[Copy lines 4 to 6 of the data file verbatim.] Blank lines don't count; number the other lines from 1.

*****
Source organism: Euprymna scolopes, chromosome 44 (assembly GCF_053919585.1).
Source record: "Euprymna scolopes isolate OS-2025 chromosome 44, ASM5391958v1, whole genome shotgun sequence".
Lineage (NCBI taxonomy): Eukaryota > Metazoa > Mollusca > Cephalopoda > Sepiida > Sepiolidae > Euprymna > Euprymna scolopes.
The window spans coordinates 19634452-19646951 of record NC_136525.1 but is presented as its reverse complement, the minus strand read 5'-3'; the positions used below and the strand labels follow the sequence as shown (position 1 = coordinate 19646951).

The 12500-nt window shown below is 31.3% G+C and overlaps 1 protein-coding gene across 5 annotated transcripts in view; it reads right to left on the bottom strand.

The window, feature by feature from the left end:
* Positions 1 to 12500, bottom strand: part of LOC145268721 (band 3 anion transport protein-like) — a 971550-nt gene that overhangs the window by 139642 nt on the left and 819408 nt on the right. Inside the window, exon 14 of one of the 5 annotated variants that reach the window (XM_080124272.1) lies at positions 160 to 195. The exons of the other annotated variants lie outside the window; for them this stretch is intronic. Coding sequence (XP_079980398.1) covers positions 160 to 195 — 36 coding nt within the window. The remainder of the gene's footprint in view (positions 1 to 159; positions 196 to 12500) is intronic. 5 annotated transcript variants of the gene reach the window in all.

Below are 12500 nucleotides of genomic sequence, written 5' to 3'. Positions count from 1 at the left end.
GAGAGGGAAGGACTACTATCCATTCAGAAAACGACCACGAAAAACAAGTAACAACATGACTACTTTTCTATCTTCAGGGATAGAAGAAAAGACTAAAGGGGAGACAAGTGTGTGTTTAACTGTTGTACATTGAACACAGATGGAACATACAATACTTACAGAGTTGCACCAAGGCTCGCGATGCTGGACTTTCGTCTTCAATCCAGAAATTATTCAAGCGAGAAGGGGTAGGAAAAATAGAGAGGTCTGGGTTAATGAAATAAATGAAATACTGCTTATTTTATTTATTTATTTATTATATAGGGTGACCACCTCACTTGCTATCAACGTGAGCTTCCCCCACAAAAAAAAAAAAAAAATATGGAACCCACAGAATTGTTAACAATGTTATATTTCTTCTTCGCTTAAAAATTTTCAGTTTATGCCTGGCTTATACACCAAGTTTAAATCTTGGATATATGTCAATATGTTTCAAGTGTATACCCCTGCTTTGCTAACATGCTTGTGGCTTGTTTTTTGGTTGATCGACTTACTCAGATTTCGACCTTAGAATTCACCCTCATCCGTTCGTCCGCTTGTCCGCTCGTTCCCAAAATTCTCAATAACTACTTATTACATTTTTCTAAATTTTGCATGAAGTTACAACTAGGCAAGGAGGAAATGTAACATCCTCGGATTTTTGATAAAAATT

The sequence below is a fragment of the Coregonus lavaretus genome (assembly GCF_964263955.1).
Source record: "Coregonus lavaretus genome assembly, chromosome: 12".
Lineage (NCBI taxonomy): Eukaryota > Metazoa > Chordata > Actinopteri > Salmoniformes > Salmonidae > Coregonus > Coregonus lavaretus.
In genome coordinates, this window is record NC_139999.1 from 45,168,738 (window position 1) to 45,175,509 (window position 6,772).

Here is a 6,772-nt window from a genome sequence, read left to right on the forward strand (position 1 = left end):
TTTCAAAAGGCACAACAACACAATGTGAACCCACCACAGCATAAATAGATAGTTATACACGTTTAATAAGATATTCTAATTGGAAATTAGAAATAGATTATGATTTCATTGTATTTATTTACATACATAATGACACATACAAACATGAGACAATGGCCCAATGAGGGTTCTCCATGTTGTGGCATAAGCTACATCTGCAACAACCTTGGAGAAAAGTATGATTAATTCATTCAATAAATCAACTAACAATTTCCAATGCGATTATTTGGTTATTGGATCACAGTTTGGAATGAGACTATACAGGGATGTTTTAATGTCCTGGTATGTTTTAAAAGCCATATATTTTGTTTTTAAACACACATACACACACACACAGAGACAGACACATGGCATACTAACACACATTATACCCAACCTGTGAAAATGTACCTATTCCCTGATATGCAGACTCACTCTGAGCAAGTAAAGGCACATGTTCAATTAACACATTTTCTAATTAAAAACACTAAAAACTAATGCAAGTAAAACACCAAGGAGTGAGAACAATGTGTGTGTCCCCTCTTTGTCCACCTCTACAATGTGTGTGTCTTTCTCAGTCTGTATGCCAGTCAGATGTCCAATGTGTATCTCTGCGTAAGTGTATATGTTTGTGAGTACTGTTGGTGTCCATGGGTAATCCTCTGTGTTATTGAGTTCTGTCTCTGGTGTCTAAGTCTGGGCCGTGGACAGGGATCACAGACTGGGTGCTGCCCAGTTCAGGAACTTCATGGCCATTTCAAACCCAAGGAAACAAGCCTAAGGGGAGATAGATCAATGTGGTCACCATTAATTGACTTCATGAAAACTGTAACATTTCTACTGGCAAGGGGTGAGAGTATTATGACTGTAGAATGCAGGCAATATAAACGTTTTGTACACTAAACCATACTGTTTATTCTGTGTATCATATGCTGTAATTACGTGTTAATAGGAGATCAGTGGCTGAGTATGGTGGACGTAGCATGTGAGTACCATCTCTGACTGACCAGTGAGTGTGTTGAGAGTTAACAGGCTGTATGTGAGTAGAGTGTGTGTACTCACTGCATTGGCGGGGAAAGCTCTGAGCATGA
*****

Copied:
The window spans coordinates 19634452-19646951 of record NC_136525.1 but is presented as its reverse complement, the minus strand read 5'-3'; the positions used below and the strand labels follow the sequence as shown (position 1 = coordinate 19646951).

The 12500-nt window shown below is 31.3% G+C and overlaps 1 protein-coding gene across 5 annotated transcripts in view; it reads right to left on the bottom strand.

The window, feature by feature from the left end: